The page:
break in someone/something Meaning in the Cambridge English Dictionary Cambridge dictionaries logo

Meaning of “break in someone/something” in the English Dictionary

"break in someone/something" in American English

See all translations

break in someone/something

phrasal verb with break  us   /breɪk/ verb
  • (TRAIN)

to ​train a ​person to do a new ​job, to ​train an ​animal to ​behave in an ​obedient way, or to use something to make it not as new and more ​comfortable: We will have to break in three new ​staffmembers. I’m still breaking in this new ​pair of ​runningshoes.
(Definition of break in someone/something from the Cambridge Academic Content Dictionary © Cambridge University Press)
What is the pronunciation of break in someone/something?
Add Cambridge dictionaries to your browser to your website
Word of the Day

hipster

someone who is very influenced by the most recent ideas and fashions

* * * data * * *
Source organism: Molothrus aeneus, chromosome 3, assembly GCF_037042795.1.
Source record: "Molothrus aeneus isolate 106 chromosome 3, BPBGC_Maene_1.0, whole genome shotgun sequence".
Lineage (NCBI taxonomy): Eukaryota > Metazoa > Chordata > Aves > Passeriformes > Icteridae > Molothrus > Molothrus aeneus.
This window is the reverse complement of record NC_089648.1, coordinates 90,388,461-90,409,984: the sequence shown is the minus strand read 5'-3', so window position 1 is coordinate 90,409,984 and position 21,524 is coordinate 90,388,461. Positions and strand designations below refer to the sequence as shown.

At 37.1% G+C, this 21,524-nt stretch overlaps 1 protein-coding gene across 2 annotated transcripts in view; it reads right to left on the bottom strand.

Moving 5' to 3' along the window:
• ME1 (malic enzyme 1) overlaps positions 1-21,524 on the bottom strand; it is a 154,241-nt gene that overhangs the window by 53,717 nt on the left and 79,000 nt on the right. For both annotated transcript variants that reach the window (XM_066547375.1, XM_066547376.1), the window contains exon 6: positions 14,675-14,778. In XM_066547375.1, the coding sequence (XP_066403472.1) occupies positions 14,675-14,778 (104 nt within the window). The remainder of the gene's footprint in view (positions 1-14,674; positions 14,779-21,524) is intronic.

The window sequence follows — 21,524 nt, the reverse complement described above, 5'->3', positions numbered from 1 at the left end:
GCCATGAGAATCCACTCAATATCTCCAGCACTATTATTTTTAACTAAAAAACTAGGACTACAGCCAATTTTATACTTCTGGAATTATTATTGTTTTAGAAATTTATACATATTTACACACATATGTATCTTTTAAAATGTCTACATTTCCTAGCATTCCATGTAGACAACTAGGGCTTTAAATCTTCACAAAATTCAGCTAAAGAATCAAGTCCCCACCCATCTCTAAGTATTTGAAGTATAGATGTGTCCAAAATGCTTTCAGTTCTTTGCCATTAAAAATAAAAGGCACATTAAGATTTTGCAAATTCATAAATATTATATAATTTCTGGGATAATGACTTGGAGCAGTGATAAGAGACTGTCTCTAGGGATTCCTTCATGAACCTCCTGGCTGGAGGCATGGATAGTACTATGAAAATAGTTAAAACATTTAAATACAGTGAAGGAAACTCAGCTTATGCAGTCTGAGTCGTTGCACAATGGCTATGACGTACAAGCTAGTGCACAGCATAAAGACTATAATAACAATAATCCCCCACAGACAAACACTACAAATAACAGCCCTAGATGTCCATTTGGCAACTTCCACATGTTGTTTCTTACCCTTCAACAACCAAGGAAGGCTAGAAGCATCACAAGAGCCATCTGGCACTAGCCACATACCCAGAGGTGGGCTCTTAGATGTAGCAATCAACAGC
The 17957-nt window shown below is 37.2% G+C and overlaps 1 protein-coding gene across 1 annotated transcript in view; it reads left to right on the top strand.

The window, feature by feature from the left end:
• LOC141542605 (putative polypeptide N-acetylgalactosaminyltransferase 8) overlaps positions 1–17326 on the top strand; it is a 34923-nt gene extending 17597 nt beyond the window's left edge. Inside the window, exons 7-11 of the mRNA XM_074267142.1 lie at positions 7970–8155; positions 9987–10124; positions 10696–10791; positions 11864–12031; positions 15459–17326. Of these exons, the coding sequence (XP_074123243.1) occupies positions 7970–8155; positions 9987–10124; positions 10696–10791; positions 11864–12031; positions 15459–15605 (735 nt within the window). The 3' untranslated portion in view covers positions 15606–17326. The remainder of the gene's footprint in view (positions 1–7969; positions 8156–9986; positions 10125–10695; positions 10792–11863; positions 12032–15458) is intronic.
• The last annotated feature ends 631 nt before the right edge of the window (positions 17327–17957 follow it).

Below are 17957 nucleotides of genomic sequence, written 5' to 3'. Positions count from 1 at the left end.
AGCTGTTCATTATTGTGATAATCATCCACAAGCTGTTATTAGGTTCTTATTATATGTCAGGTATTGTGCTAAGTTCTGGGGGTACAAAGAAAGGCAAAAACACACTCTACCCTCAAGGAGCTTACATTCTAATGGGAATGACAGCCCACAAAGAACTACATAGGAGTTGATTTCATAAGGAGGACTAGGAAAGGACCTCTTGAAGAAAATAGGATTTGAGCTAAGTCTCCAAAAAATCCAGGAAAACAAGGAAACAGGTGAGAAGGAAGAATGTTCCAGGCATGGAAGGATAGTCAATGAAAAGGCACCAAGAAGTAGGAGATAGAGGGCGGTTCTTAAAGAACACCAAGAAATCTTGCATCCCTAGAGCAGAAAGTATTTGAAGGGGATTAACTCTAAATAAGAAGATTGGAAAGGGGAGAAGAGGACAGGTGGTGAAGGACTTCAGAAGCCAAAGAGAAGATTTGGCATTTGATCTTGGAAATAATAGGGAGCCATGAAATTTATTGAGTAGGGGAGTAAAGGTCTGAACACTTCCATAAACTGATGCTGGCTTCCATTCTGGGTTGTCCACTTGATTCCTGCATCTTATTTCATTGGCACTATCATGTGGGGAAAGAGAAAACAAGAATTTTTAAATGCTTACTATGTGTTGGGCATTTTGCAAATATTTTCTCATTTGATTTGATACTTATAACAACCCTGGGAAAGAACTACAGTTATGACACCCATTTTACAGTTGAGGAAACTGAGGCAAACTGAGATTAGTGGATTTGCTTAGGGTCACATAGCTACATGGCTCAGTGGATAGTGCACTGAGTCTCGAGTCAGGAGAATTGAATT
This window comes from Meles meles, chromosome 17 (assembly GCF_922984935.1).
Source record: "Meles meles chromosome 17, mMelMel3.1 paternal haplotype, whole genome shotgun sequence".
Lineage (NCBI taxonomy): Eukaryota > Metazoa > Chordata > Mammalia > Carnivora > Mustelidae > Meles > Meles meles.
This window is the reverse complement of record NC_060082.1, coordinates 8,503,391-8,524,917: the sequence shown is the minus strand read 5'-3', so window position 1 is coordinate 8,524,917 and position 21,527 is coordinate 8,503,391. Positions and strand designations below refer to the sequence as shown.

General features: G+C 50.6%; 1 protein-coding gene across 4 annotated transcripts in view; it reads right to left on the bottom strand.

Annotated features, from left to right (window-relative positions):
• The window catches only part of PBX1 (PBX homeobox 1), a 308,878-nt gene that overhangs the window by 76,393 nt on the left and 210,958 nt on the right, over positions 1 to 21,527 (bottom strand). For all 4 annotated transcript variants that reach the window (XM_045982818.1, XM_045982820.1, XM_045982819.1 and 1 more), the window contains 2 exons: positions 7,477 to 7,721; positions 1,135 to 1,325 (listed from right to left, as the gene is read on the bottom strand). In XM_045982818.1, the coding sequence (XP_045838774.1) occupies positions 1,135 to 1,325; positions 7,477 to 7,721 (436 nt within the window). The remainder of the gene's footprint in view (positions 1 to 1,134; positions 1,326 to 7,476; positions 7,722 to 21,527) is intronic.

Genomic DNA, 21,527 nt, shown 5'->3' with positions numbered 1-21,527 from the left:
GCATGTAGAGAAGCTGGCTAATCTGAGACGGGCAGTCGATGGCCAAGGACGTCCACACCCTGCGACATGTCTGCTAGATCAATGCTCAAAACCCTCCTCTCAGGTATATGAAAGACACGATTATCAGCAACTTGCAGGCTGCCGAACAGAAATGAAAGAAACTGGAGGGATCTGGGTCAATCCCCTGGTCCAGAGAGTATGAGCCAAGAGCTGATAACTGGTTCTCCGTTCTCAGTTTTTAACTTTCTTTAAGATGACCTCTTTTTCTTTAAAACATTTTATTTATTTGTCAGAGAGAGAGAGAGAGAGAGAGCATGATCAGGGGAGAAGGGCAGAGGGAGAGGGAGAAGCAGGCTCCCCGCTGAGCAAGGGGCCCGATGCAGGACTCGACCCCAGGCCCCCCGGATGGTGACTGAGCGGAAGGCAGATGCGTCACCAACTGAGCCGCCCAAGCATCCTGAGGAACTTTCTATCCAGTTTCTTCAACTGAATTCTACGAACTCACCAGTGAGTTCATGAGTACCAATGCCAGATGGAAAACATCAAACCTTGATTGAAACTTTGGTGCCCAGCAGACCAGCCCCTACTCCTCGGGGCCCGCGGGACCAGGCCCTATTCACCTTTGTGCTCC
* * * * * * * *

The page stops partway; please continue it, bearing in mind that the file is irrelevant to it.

Word of the Day

Chest pains and palpitations: talking about illness (2)
Chest pains and palpitations: talking about illness (2)
by Liz Walter,
February 03, 2016
My previous post (My leg hurts: Talking about illness (1)) presented some general vocabulary to use at the doctor’s. This one looks at some more specific areas of illness and explains some useful words and phrases that you may need to use or understand on a visit to the doctor’s. There are several

Read More 

awesomesauce noun
awesomesauce noun
February 01, 2016
slang the state of being extremely good or enjoyable or something or someone that is extremely good or enjoyable Recovering from the awesomesauce of another fab #Vidcon!!

Read More